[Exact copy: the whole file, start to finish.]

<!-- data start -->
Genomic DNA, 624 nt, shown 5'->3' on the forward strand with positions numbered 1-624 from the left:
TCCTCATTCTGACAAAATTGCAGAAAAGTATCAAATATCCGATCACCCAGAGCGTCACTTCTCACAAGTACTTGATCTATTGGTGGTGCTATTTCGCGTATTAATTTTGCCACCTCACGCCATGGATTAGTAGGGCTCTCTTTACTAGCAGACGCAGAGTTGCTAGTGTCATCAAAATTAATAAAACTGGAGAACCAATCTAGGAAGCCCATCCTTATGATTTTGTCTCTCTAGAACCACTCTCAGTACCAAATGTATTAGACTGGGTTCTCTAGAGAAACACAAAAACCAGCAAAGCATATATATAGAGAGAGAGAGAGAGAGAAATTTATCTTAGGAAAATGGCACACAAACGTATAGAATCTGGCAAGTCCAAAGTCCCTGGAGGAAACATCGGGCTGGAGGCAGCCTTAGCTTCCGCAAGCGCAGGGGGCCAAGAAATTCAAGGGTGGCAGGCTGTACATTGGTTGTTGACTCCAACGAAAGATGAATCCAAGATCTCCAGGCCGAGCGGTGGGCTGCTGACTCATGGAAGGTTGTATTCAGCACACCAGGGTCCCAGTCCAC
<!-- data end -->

Genomic DNA, 624 nt, shown 5'->3' on the forward strand with positions numbered 1-624 from the left:
TCCTCATTCTGACAAAATTGCAGAAAAGTATCAAATATCCGATCACCCAGAGCGTCACTTCTCACAAGTACTTGATCTATTGGTGGTGCTATTTCGCGTATTAATTTTGCCACCTCACGCCATGGATTAGTAGGGCTCTCTTTACTAGCAGACGCAGAGTTGCTAGTGTCATCAAAATTAATAAAACTGGAGAACCAATCTAGGAAGCCCATCCTTATGATTTTGTCTCTCTAGAACCACTCTCAGTACCAAATGTATTAGACTGGGTTCTCTAGAGAAACACAAAAACCAGCAAAGCATATATATAGAGAGAGAGAGAGAGAGAAATTTATCTTAGGAAAATGGCACACAAACGTATAGAATCTGGCAAGTCCAAAGTCCCTGGAGGAAACATCGGGCTGGAGGCAGCCTTAGCTTCCGCAAGCGCAGGGGGCCAAGAAATTCAAGGGTGGCAGGCTGTACATTGGTTGTTGACTCCAACGAAAGATGAATCCAAGATCTCCAGGCCGAGCGGTGGGCTGCTGACTCATGGAAGGTTGTATTCAGCACACCAGGGTCCCAGTCCAC